Pythagoras revisited Measuring distance on a map

On the map in Figure 15.9(a), the x and y axes of the S coordinate frame are drawn in the east-west and south-north directions. (The sides of the grid squares are approximately 100 km and we are assuming that the map is flat, i.e. ignoring the earth's curvature.) In Figure 15.9(b) a coordinate frame has t

Figure 15.9 Invariant interval in space-time.

been chosen (S' frame) which has been rotated and displaced by an arbitrary amount.

The distance between Dublin and Edinburgh is of course independent of the grid, but the components of that interval in the directions of the axes will depend on the orientation of the grid used.

Applying the theorem of Pythagoras,

The actual components in the diagram are (approximately)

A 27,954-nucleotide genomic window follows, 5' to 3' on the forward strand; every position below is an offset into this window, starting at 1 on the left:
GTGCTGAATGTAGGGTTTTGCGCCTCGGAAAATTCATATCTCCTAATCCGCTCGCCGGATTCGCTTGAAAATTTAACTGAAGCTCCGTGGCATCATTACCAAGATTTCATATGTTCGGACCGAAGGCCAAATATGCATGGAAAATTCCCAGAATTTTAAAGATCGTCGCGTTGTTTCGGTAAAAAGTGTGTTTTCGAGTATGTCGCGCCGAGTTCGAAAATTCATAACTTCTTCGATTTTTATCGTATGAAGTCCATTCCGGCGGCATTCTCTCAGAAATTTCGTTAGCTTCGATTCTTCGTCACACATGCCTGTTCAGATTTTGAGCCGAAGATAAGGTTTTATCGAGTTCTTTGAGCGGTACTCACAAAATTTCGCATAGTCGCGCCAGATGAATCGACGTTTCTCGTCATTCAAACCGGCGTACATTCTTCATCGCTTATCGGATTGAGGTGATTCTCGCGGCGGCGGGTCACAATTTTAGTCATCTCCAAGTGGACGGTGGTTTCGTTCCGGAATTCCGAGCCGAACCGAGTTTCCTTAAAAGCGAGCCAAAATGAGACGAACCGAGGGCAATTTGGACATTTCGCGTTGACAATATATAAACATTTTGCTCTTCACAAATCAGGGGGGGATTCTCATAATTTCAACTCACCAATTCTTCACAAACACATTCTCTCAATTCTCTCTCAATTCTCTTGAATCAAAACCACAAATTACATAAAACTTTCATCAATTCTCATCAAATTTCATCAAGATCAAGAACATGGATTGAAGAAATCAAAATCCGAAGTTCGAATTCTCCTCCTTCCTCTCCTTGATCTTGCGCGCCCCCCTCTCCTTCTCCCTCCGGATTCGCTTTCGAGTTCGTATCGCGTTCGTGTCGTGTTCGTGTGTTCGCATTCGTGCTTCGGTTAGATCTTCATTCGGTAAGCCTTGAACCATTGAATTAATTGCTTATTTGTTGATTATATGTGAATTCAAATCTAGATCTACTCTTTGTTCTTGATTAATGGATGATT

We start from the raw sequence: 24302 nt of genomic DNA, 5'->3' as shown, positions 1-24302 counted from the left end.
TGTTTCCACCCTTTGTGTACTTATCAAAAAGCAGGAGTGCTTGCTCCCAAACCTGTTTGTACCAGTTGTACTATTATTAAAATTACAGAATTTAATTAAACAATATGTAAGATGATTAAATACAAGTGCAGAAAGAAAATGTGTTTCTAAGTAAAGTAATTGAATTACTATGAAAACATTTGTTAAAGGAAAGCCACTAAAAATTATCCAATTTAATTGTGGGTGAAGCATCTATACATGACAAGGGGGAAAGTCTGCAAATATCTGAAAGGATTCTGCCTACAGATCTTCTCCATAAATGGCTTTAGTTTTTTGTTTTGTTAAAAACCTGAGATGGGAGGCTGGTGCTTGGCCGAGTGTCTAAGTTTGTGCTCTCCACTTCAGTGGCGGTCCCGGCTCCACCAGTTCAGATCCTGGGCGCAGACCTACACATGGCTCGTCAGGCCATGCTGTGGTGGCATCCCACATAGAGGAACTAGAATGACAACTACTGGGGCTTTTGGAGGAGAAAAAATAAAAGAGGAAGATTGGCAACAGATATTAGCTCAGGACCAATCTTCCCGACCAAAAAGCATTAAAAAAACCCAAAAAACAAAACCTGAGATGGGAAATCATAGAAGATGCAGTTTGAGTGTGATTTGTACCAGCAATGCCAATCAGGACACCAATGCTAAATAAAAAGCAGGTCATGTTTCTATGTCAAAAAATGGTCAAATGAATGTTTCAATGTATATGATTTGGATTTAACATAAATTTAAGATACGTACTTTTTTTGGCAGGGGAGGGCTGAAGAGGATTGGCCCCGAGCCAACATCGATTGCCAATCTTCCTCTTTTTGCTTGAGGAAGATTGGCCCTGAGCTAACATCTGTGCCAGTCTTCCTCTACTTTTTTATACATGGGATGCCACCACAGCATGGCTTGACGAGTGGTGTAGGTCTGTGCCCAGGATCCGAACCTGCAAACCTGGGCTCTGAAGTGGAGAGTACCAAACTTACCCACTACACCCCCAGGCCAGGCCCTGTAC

S frame Ax = 2.7, Ay = 2.7 S' frame Ax' = 1.6, Ay' = 3.5 ^ AS = 3.82 ^ AS = 3.85

in good agreement with the measurement error.

Extending the theorem of Pythagoras to three dimensions

The formula applies equally well to three dimensions, the distance between any two points being expressed in terms of the sum of the squares of three perpendicular components.

Figure 15.10 Pythagoras' theorem in three dimensions.

AB2 = OA2 + OB2 and OB2 = Ax2 + Ay2 fi AS2 = Az2 + Ax2 + Ay2

AS is an invariant interval in three-dimensional Euclideanf space.

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